Have a question about life, love, or faith? Post it as a comment or email it to melfert@stjohns-cathedral.org, or submit your question online privately.

Hey Rev!

Before my father’s death every time I prayed or thought of G-d I felt his presence, and during the main mourning period my faith helped a lot. So why is it now when I pray I feel nothing, and am replied with nothing, when it feels like now I need him most?

- JC

Dear JC:

I’m so sorry to hear about your dad’s death. And I’m sorry, as well, to hear about the unwelcome change in your conversation with G-d that followed it. It’s not fair that these two big losses came so close together.

The honest answer to your question (why don’t you feel G-d’s presence as you did before?) is, “I don’t know.” I can’t say for sure why your experience of prayer has shifted. Here’s my best guess, however: I suspect that the trauma of your dad’s dying has made it hard for you to encounter G-d in the way that you used to.

Prayer has a whole lot in common with hearing. When we are young, we can both easily hear a broad range of sounds and easily discern G-d in a broad range of places. Witness the extraordinary breadth of pitches that our ears pick up as children: the dog-whistles and ringtones that sounds like silence to grown-ups. Similarly, witness the easy wonder with which a small child finds the handiwork of G-d in rocks, in flowers, in animals and in other people.

As we age, injuries, loud music, power tools and the general traffic of life erodes our hearing. And something similar often happens to our ability to discern the numinous. With the exception of those people who are called to a vocation predicated on deep wonder, such as musicians, poets, and painters, most of us reach a day when the rock which so held our imaginations when we were three is suddenly and sadly a plain old rock.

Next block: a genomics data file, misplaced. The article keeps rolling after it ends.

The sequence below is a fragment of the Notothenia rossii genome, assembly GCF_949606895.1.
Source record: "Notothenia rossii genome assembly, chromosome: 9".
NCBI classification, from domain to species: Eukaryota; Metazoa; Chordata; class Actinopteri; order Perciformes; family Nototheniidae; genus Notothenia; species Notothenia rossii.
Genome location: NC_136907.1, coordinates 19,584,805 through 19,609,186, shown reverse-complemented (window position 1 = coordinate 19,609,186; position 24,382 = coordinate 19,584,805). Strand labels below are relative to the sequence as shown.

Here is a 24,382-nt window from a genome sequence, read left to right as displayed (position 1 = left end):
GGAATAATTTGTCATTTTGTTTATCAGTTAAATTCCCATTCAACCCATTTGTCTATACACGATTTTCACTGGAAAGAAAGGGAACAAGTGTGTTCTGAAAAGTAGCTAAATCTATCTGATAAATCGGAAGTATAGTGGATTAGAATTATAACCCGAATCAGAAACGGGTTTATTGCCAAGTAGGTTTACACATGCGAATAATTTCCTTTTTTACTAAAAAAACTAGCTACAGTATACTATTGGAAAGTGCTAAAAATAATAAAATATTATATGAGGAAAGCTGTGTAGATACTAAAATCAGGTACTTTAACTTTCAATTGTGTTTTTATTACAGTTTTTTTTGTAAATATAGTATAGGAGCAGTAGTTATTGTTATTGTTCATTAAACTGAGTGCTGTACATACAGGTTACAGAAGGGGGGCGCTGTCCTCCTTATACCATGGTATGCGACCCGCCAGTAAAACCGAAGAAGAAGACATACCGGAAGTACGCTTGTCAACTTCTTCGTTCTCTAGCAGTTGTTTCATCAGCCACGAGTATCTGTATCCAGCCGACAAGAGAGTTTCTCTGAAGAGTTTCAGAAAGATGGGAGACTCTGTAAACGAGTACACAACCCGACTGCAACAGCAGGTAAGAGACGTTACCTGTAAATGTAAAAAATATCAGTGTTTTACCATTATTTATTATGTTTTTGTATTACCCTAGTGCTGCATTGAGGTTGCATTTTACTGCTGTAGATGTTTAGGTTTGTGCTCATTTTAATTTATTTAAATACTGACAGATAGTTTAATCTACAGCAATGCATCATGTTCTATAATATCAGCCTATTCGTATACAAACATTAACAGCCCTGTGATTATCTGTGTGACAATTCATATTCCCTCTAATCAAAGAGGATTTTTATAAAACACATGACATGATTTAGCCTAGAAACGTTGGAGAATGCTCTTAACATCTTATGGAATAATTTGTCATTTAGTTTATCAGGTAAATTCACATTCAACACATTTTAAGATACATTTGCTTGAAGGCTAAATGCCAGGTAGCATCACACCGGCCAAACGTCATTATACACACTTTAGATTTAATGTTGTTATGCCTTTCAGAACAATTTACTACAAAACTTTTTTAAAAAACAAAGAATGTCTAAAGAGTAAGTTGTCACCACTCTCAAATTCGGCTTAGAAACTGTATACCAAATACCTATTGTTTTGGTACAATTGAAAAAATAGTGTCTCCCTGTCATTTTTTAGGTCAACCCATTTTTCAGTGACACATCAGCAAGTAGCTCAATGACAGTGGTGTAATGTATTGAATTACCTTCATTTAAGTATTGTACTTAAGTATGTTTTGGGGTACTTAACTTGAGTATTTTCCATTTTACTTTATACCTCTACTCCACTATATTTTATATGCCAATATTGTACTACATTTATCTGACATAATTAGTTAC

Grief is one of the things that can accelerate our deafness to divinity. A big grief is like a lightning bolt, like a car crash, like a fall down the stairs. It can leave our ears ringing, sometimes permanently. It can make it hard for us to hear G-d.

The good news is that this is where the analogy with hearing ends. That’s because prayer is something that we can renew and regenerate. Even in the depths of our grief— sometimes, even, because of our grief — we can learn new ways of listening.

These days in my own life, I hear G-d most clearly through the voices of family, of friends and of neighbors. My mother-in-law, for instance, has the awesome (and slightly exasperating) ability to ask “what if?” questions which lend clarity to the very struggles that I am holding before G-d. My children, through their embodied response to the divine, do the same. And sometimes a stranger will say or do something so startling in its insight that I begin to wonder how many angels might actually be walking this earth.

As you continue the work of grieving your father’s death, my guess is that you will find new and renewed ways of meeting G-d. The feeling that you used to have in prayer may come back. Or it may not. Regardless, G-d will be there as you heal. G-d will invite you to discover new ways of praying, new ways of searching, new ways of hearing his voice.

Have a question about life, love, or faith? Post it as a comment or email it to melfert@stjohns-cathedral.org, or submit your question online privately.

 

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Martin Elfert

Martin Elfert

The Rev. Martin Elfert is an immigrant to the Christian faith. After the birth of his first child, he began to wonder about the ways in which the Divine was at work in the world. Shortly thereafter, he joined Christ Church Cathedral in Vancouver, BC, where he and his new son were baptized at the Easter Vigil in 2005 and where the community encouraged him to seek ordination.

1 Comment

  1. I like your statement “Regardless God will be there.” The Bible tells us that if we believe that Jesus died for our sins, God promises to never leave nor forsake us. So, although there are times we don’t feel His presence, He is still there. It’s a promise regardless of how we feel.

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